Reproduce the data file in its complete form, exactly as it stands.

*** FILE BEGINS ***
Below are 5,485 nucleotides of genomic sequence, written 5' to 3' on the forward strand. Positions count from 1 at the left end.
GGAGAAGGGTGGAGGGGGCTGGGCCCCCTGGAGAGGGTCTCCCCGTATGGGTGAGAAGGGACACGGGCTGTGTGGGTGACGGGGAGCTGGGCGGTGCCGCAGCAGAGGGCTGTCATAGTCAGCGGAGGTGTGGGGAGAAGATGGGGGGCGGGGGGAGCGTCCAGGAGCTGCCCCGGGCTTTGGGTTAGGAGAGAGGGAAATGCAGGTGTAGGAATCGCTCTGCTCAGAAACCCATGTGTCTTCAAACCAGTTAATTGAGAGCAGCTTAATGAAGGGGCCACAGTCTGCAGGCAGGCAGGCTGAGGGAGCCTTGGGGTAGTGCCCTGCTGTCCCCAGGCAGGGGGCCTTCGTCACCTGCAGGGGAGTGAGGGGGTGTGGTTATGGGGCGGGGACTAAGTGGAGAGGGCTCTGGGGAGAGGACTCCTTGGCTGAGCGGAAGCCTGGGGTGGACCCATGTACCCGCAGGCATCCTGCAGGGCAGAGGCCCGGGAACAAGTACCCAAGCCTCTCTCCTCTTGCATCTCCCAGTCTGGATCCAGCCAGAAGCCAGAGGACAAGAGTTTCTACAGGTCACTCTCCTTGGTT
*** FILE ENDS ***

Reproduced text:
Below are 5,485 nucleotides of genomic sequence, written 5' to 3' on the forward strand. Positions count from 1 at the left end.
GGAGAAGGGTGGAGGGGGCTGGGCCCCCTGGAGAGGGTCTCCCCGTATGGGTGAGAAGGGACACGGGCTGTGTGGGTGACGGGGAGCTGGGCGGTGCCGCAGCAGAGGGCTGTCATAGTCAGCGGAGGTGTGGGGAGAAGATGGGGGGCGGGGGGAGCGTCCAGGAGCTGCCCCGGGCTTTGGGTTAGGAGAGAGGGAAATGCAGGTGTAGGAATCGCTCTGCTCAGAAACCCATGTGTCTTCAAACCAGTTAATTGAGAGCAGCTTAATGAAGGGGCCACAGTCTGCAGGCAGGCAGGCTGAGGGAGCCTTGGGGTAGTGCCCTGCTGTCCCCAGGCAGGGGGCCTTCGTCACCTGCAGGGGAGTGAGGGGGTGTGGTTATGGGGCGGGGACTAAGTGGAGAGGGCTCTGGGGAGAGGACTCCTTGGCTGAGCGGAAGCCTGGGGTGGACCCATGTACCCGCAGGCATCCTGCAGGGCAGAGGCCCGGGAACAAGTACCCAAGCCTCTCTCCTCTTGCATCTCCCAGTCTGGATCCAGCCAGAAGCCAGAGGACAAGAGTTTCTACAGGTCACTCTCCTTGGTT